I was originally born in Seoul, South Korea but our family immigrated to the United States when I was 6 years old in 1981. It was a bit of a culture shock to say the least when we first arrived as none of us really knew how to speak English and we were nearly broke. The first few years were very tough as we struggled financially, emotionally and even physically. The person that held us all together during this most difficult time was my father, who's unrelenting work ethic kept us all fed and led us to greener pastures. And while our current relationship is less than ideal, he remains the paradigm of how I conduct myself as an adult as our lives have eerily mirrored each other in more ways than either of us would like to admit.
As I only spent the first few years of my life in South Korea there is not much about it that I remember. I recall that we had a nice house, a nanny, chauffer and did not lack for anything. My father worked very hard as I hardly ever saw him and would come home many nights in the AM, drunk and carried home by his employees. I would come to learn later in life that my father attended Seoul University and had graduated with a law degree. Instead of becoming a lawyer though, he married my mother and started to work at a bank. He would eventually open his own construction company and built that to a successful enterprise. But sometime around my 5th year of life things started to change. We moved out of our house into a condominium complex and all of a sudden my father was home all the time. I remembered enjoying this time of my life a great deal as my father and I were able to enjoy much quality time together, something I sorely missed in earlier years. We did not spend too many months in that complex though as I was told that we would soon be moving to the United States. My grandparents on my mother's side resided in America and had sponsored us to come. But as they were only able to do so for a limited number of people we would have to leave our grandmother on my father's side behind. On our final day in South Korea, we all gathered in a room and made our tearful goodbyes as my parents, brother and I headed out to our new lives.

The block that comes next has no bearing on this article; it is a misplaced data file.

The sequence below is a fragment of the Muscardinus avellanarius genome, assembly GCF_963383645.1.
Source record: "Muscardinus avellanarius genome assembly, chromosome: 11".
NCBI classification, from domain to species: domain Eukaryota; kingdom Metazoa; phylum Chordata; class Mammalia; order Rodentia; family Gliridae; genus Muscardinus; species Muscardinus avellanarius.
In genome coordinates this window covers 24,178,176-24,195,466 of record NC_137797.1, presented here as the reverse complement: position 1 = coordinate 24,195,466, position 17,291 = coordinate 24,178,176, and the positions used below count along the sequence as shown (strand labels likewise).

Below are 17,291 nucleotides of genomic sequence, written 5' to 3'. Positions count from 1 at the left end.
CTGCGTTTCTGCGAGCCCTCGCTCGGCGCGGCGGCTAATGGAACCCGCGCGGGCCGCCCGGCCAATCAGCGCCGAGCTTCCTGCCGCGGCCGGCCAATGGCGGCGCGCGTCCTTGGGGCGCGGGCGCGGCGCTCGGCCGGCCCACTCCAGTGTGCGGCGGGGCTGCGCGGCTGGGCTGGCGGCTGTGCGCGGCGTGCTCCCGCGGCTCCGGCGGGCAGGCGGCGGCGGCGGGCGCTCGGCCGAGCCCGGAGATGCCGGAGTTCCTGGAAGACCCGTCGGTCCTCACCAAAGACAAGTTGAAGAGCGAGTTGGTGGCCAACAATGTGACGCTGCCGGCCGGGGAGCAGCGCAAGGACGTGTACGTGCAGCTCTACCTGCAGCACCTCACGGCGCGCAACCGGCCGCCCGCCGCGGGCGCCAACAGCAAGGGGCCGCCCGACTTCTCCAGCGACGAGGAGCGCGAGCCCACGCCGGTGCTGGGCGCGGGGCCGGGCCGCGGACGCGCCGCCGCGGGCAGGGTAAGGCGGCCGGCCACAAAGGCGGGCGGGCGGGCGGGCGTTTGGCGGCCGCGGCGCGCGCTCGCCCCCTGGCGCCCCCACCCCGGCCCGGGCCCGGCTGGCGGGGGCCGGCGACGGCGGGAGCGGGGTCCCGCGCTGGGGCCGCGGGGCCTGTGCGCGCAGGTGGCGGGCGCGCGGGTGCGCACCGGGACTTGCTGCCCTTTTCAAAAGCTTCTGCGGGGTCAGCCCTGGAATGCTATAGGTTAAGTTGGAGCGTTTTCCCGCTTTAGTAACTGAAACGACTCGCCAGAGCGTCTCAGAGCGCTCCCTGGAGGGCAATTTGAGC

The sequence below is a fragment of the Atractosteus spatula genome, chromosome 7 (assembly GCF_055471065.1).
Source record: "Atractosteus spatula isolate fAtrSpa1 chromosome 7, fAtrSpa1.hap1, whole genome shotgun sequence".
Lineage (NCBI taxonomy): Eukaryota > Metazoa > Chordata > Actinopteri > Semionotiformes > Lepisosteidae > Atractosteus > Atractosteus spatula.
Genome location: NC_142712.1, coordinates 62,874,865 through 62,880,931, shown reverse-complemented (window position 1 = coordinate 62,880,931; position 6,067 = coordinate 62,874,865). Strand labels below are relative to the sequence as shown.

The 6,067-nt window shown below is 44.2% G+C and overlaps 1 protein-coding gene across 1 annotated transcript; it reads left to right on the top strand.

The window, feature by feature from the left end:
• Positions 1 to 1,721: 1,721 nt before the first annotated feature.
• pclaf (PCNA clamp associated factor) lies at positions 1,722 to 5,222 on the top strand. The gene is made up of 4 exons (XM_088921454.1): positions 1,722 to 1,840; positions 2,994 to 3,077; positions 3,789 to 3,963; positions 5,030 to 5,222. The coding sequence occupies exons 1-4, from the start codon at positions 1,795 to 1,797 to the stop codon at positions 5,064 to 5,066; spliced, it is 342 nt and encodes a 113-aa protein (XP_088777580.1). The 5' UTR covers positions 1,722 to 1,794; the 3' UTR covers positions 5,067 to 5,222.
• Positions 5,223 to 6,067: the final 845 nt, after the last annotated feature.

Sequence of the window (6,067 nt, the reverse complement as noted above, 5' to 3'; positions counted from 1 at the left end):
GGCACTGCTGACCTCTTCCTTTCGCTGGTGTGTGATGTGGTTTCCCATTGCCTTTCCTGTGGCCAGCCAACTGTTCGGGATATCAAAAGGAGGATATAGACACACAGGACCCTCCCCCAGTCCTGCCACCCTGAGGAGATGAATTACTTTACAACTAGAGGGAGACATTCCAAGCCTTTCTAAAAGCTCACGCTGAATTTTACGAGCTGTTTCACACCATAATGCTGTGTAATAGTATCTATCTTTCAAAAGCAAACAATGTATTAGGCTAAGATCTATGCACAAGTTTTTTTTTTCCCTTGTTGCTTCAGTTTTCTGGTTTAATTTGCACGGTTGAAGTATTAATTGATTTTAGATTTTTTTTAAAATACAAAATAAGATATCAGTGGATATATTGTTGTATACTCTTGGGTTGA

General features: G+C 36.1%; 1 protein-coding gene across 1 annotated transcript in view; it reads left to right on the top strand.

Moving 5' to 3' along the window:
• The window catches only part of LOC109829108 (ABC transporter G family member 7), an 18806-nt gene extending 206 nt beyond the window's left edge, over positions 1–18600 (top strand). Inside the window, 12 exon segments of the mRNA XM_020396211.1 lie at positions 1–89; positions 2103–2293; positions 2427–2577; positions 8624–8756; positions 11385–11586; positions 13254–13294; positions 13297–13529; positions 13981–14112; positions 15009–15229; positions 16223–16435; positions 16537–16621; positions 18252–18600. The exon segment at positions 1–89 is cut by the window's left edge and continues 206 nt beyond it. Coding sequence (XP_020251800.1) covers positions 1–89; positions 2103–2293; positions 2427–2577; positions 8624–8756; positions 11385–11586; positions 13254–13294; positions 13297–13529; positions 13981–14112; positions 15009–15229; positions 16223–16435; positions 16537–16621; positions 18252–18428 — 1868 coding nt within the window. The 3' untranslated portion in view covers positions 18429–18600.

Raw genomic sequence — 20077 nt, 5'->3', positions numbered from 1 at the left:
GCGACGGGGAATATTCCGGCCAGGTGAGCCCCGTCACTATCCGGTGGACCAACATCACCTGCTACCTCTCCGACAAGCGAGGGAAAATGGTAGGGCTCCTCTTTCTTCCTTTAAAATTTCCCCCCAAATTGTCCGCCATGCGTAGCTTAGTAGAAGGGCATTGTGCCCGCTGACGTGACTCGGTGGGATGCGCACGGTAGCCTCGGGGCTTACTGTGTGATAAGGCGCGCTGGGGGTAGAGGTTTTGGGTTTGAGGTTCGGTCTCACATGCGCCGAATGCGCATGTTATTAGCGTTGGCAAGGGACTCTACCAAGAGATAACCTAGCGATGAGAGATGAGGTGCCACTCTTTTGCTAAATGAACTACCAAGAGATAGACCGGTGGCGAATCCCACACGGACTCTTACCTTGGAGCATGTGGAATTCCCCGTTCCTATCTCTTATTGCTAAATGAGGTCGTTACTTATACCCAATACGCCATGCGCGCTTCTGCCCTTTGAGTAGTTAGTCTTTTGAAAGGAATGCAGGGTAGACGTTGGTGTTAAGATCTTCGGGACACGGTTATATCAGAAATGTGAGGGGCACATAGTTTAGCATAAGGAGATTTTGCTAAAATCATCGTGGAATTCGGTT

My grandmother whom we left behind played an integral role in the survival of our family. Both her and my father are actually from North Korea and lived through the war. My father was only 3 years old at the time and I have heard the story of how they both escaped countless times. The only way to escape from where my family was living in the North was via a train. But as there was limited space not everyone could board and there was a general understanding that only women and children would be allowed to board and escape. My father once told me that only cowardly men would try to board the train, but that his father refused and stayed behind as his wife and children were sent to safety. Once in South Korea my father had to assume the role as man of the house at the tender age of 3, both for my grandmother and his younger brother. He would never see his father again and had to become an adult entirely on his own. From these humble beginnings he worked as hard as one could and studied his way into the top university in the country.
While my father did work very hard to find initial success, the economy in South Korea turned and his company went bankrupt. Although I did not know this at the time, this was the reason for why he was all of a sudden home so much during our final year in Korea. He could not find work and was too proud to ask his friends for money. With no other options left, he accepted the help of my mother's parents and accepted their sponsorship of our family to move to the States. Our first apartment in Los Angeles was paid for entirely by my grandparents, a humble "one bedroom" but really just a studio that had a curtain down the middle of the room that separated the living quarters from the bedroom. My parents soon found work at the same photo processing company as office clerks as my father's law degree from Korea meant very little in the new country. Good meals were very hard to come by during this time and we often ate what we could. This meant eating a lot of Spam as a substitute for "real" meat and even cut up hot dogs, fried on a pan and eaten with rice. My parents worked 40 hours per week but took whatever overtime they could and whenever they got paid on Fridays they would still take me to my favorite restaurant. They did much to shield both my brother and I from these tough times as they bore most of the stress from life's struggles.